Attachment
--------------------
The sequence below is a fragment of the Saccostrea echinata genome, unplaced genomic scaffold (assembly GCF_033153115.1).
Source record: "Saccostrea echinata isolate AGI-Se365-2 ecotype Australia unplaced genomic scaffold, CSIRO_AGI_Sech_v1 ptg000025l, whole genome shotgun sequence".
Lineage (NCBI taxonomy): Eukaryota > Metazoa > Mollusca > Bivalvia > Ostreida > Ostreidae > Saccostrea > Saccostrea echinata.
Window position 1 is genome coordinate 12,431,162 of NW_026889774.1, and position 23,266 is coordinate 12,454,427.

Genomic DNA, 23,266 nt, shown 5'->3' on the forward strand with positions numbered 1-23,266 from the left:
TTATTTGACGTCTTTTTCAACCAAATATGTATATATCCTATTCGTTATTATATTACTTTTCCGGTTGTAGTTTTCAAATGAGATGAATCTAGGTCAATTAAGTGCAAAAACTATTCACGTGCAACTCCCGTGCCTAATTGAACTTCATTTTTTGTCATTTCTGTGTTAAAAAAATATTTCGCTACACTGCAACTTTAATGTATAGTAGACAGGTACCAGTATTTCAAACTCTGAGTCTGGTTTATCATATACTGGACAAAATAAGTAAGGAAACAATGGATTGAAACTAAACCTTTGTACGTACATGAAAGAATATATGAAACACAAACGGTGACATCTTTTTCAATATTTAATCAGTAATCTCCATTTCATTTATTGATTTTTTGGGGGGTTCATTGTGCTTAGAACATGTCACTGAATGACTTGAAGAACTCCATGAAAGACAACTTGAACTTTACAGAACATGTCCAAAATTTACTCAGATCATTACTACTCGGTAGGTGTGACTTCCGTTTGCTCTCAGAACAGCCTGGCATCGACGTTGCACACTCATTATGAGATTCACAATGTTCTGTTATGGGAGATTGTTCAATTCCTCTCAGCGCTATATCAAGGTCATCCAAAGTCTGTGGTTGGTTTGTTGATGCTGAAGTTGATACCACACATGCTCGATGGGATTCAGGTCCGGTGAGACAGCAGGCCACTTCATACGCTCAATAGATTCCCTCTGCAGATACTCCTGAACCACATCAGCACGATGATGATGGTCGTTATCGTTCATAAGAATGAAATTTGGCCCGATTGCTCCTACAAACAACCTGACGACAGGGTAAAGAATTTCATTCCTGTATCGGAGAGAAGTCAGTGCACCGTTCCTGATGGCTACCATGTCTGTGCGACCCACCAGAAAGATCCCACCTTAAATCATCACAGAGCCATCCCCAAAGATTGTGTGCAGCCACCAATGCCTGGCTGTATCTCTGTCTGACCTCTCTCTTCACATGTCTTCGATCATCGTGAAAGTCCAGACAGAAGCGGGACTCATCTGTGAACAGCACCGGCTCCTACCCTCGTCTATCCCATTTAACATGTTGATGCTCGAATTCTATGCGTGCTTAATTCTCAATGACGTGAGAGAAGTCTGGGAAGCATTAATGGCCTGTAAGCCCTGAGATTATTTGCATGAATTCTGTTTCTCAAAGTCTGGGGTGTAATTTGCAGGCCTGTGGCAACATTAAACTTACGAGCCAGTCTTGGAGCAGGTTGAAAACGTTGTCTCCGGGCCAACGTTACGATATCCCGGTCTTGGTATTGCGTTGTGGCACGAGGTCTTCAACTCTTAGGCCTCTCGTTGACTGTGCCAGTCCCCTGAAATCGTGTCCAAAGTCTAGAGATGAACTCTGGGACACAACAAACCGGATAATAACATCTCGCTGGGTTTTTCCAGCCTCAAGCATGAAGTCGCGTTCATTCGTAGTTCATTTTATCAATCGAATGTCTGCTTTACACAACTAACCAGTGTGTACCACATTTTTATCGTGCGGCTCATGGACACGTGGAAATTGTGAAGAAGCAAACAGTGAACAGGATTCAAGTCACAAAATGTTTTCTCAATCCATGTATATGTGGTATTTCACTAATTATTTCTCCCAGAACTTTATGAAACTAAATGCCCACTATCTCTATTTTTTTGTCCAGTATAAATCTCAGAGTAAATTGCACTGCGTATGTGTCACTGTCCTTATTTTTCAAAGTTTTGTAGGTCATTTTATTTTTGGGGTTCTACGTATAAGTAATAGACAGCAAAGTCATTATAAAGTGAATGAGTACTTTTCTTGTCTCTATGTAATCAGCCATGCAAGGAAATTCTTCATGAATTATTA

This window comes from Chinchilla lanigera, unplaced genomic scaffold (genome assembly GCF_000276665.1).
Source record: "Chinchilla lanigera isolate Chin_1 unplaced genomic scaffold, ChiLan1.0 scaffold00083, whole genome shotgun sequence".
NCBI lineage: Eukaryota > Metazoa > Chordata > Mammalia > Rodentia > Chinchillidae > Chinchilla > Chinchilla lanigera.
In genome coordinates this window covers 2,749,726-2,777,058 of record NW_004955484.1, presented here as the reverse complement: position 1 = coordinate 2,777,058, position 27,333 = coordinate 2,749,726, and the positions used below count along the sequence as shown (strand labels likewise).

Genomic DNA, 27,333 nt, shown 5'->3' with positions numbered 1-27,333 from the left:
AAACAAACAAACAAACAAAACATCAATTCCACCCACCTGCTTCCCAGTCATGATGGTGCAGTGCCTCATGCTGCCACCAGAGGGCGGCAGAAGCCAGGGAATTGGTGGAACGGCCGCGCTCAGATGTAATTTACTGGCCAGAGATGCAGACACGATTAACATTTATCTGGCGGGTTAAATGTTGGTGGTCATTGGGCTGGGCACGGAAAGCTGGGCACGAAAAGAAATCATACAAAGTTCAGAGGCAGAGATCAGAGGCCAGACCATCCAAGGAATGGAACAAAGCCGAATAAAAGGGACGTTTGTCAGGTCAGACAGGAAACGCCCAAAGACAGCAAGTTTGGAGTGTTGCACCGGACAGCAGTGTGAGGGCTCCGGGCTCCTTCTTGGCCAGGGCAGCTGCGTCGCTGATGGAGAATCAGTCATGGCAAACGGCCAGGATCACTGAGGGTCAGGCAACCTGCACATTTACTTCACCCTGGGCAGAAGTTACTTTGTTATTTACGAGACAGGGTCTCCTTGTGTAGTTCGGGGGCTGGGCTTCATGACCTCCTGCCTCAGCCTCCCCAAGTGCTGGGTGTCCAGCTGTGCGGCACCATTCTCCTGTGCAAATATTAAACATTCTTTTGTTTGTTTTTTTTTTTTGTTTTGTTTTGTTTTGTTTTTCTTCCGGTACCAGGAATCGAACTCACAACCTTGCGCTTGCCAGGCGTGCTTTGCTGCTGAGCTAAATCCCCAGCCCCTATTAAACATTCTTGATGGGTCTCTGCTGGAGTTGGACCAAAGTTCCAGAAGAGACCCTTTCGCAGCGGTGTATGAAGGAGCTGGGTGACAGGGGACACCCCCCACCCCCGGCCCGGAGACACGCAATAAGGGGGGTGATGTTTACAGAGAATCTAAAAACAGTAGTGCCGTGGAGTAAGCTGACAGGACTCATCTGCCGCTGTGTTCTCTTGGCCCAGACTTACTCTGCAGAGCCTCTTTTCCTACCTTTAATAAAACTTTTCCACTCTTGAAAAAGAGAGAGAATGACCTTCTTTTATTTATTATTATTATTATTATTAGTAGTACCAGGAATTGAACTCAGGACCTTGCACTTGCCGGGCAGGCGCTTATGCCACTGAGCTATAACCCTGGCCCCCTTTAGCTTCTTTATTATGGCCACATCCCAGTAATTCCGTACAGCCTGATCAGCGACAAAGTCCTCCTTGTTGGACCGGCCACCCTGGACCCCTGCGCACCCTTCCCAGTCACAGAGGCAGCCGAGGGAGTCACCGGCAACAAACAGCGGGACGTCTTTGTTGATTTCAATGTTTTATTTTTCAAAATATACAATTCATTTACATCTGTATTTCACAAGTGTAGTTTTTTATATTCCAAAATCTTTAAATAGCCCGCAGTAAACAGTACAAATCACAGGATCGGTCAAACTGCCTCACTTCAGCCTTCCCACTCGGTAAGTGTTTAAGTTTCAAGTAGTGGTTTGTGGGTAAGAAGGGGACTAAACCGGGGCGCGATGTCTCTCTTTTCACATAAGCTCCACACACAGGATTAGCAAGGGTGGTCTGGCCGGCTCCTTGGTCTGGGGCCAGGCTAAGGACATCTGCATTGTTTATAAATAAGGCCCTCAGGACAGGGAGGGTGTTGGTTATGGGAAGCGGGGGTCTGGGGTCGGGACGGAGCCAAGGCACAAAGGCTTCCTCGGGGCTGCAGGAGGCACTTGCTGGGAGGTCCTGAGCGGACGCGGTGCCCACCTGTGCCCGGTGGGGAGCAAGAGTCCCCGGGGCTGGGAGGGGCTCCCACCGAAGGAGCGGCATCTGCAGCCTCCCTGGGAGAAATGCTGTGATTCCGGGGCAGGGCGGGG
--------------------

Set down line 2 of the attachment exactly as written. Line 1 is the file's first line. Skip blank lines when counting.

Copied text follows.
Source record: "Saccostrea echinata isolate AGI-Se365-2 ecotype Australia unplaced genomic scaffold, CSIRO_AGI_Sech_v1 ptg000025l, whole genome shotgun sequence".